It's not beneath you. It's not beneath anyone. We actually talk a lot about doing it inside. Um, the agency accelerator, but referrals are the number one best way to get new business. Absolutely. And Nelson says referrals are much better. So, but the key here is that it's been very interesting that the RFP responses she's gotten back, the feedback has been not specific enough. And I'm like, you can't give them your strategy. So we found a way to, uh, frame it better, cuz she's like, I really just want to win one of these. And I said, okay, let's, let's talk and we worked on it and got some insight and pulled actually a lot from the execution plans inside the pitch lab. Um, you know, more generic stuff, not like full on strategy Nelson don't like blow a gasket but um, and now she's in the running.
So we'll see, I think that the call went really well. And I can't remember what the feedback was, but it was really about, it's really about showing them on their questions in that order and giving them what you want them to know without giving them your strategy. And it allows them to do like apples for apples when you position it exactly the way they're asking for the information to be shared with them. So if they ask a question and you're like, I would, I wouldn't normally answer this or talk about this, you know, answer the question, but find a way to bring it back. I already did blow gasket, uh, find a way to bring it back to the information you want them to consider about you. But you do have to answer the question so they know what they're looking for, you know, so they see what they're looking for and then see you giving your best, not strategy, but results and case studies and feedback and, um, industry expertise and all of the things that it's showing your capabilities, but you're positioning it to answer their questions and the RFP, but to avoid that altogether just don't do them.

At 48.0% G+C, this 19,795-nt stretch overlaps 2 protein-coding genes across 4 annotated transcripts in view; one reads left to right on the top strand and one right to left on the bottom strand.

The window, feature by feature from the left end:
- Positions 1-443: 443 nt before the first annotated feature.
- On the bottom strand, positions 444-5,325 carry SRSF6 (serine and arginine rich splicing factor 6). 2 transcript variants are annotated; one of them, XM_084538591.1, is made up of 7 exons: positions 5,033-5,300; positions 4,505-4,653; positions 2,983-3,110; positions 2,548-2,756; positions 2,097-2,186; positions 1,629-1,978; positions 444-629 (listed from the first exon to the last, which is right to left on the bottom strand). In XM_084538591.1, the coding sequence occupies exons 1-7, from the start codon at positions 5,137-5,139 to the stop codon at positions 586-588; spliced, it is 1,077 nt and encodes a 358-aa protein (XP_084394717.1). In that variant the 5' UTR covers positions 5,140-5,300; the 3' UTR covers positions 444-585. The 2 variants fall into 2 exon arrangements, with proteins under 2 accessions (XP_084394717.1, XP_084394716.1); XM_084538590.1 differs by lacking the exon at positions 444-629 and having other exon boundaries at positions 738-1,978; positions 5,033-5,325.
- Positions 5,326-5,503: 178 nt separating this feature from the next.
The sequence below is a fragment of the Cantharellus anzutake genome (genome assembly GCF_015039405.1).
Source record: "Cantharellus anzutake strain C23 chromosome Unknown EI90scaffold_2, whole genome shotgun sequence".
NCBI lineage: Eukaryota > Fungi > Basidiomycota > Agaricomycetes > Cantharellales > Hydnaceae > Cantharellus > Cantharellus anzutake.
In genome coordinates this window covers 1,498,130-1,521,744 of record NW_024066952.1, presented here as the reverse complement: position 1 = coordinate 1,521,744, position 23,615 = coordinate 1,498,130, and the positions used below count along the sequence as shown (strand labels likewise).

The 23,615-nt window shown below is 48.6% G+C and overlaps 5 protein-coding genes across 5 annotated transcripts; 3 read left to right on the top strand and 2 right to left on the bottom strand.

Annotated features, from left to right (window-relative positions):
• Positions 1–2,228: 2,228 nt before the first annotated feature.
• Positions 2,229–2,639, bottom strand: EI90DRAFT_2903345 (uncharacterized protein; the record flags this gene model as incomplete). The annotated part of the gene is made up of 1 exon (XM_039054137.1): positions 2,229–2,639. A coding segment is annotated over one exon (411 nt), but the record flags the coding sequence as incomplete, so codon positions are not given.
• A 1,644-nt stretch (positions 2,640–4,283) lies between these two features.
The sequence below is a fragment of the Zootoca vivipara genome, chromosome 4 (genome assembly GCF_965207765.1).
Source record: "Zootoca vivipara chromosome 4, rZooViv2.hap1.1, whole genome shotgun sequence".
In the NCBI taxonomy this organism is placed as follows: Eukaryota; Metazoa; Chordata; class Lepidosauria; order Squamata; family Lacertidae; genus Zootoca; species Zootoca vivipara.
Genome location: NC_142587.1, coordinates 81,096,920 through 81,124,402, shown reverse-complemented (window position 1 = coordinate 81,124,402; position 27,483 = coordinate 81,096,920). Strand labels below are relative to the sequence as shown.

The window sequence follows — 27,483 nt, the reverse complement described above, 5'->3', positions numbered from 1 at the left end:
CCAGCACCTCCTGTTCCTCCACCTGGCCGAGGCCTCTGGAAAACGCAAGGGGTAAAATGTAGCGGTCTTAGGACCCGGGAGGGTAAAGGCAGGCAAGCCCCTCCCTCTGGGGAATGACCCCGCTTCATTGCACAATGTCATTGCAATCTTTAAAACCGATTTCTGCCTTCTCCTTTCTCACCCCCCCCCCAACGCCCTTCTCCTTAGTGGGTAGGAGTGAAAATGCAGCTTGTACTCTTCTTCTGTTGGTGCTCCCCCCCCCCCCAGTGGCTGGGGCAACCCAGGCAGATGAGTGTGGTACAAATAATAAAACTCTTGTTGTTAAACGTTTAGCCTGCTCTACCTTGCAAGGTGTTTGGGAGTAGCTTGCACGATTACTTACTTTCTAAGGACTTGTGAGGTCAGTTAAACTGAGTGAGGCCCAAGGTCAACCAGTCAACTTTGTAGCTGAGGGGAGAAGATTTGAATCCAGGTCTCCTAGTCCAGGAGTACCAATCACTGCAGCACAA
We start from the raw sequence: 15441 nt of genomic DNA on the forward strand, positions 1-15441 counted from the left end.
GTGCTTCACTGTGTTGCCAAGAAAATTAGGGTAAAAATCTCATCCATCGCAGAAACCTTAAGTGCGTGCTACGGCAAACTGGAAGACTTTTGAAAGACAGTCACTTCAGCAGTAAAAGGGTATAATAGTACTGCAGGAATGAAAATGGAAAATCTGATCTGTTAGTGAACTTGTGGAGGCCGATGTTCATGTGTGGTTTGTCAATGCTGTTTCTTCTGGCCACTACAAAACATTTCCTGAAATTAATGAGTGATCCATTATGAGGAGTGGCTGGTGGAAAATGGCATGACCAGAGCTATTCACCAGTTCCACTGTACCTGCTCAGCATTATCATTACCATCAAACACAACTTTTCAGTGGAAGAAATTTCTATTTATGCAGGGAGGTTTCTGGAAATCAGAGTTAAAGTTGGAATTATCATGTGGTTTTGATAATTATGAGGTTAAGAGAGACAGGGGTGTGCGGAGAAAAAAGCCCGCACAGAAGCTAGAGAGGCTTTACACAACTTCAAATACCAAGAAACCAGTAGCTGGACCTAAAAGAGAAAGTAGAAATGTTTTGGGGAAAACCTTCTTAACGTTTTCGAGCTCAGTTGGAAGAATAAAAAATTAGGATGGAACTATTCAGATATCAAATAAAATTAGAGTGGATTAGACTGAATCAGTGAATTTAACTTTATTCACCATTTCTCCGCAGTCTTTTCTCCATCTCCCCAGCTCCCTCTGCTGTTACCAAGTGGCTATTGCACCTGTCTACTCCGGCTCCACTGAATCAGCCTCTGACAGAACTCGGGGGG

It's not worth it. It's not worth your time. So just my opinion and Nelson's so anybody have anything else for me before I take like a week off and don't see you guys until August 18th. Um, anyway, I really appreciate all of you being here. You guys are the best. Thank you for, um, not letting me talk to myself like a crazy cat lady, although I'm not a cat lady anymore because my kitty, I had to put him down what you guys know. So now I have a dog and we're looking for a cat. I actually emailed, um, Howard Stern's wife today, but they're in, you know, they're in like south Hampton. Um, uh, hi, Angela, touch on calls with potential clients. Oh my God, you need the agency accelerator. It's all in there. There's so much in there, Angela. Um, uh, um, it, so we have a four pillar framework inside that program.